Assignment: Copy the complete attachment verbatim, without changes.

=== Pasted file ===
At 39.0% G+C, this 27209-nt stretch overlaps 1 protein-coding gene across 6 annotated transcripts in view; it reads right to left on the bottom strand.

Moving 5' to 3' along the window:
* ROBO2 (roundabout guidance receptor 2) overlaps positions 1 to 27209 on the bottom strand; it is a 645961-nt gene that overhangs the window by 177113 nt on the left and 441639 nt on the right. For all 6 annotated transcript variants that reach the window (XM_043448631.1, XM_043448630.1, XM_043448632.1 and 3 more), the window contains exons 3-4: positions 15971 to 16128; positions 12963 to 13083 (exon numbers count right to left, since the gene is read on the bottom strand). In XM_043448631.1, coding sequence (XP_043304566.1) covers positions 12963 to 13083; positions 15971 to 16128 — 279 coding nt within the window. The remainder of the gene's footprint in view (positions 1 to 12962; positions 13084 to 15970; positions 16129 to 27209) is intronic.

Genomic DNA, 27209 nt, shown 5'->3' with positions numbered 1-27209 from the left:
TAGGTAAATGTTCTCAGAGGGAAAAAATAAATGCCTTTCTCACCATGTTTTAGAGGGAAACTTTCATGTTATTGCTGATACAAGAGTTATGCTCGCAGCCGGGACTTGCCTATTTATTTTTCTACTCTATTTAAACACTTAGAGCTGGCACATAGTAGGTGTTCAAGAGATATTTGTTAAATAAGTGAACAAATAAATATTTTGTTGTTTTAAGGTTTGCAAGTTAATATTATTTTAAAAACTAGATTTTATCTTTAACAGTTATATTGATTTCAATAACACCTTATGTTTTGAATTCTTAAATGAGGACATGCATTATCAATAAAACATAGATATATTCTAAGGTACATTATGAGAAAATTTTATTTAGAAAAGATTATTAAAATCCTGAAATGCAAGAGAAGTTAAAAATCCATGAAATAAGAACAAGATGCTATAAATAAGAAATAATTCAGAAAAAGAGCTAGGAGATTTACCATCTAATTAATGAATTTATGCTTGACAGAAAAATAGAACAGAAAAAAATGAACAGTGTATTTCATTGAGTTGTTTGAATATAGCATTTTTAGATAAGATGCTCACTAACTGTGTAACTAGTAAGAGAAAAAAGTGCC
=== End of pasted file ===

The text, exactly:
At 39.0% G+C, this 27209-nt stretch overlaps 1 protein-coding gene across 6 annotated transcripts in view; it reads right to left on the bottom strand.

Moving 5' to 3' along the window:
* ROBO2 (roundabout guidance receptor 2) overlaps positions 1 to 27209 on the bottom strand; it is a 645961-nt gene that overhangs the window by 177113 nt on the left and 441639 nt on the right. For all 6 annotated transcript variants that reach the window (XM_043448631.1, XM_043448630.1, XM_043448632.1 and 3 more), the window contains exons 3-4: positions 15971 to 16128; positions 12963 to 13083 (exon numbers count right to left, since the gene is read on the bottom strand). In XM_043448631.1, coding sequence (XP_043304566.1) covers positions 12963 to 13083; positions 15971 to 16128 — 279 coding nt within the window. The remainder of the gene's footprint in view (positions 1 to 12962; positions 13084 to 15970; positions 16129 to 27209) is intronic.

Genomic DNA, 27209 nt, shown 5'->3' with positions numbered 1-27209 from the left:
TAGGTAAATGTTCTCAGAGGGAAAAAATAAATGCCTTTCTCACCATGTTTTAGAGGGAAACTTTCATGTTATTGCTGATACAAGAGTTATGCTCGCAGCCGGGACTTGCCTATTTATTTTTCTACTCTATTTAAACACTTAGAGCTGGCACATAGTAGGTGTTCAAGAGATATTTGTTAAATAAGTGAACAAATAAATATTTTGTTGTTTTAAGGTTTGCAAGTTAATATTATTTTAAAAACTAGATTTTATCTTTAACAGTTATATTGATTTCAATAACACCTTATGTTTTGAATTCTTAAATGAGGACATGCATTATCAATAAAACATAGATATATTCTAAGGTACATTATGAGAAAATTTTATTTAGAAAAGATTATTAAAATCCTGAAATGCAAGAGAAGTTAAAAATCCATGAAATAAGAACAAGATGCTATAAATAAGAAATAATTCAGAAAAAGAGCTAGGAGATTTACCATCTAATTAATGAATTTATGCTTGACAGAAAAATAGAACAGAAAAAAATGAACAGTGTATTTCATTGAGTTGTTTGAATATAGCATTTTTAGATAAGATGCTCACTAACTGTGTAACTAGTAAGAGAAAAAAGTGCC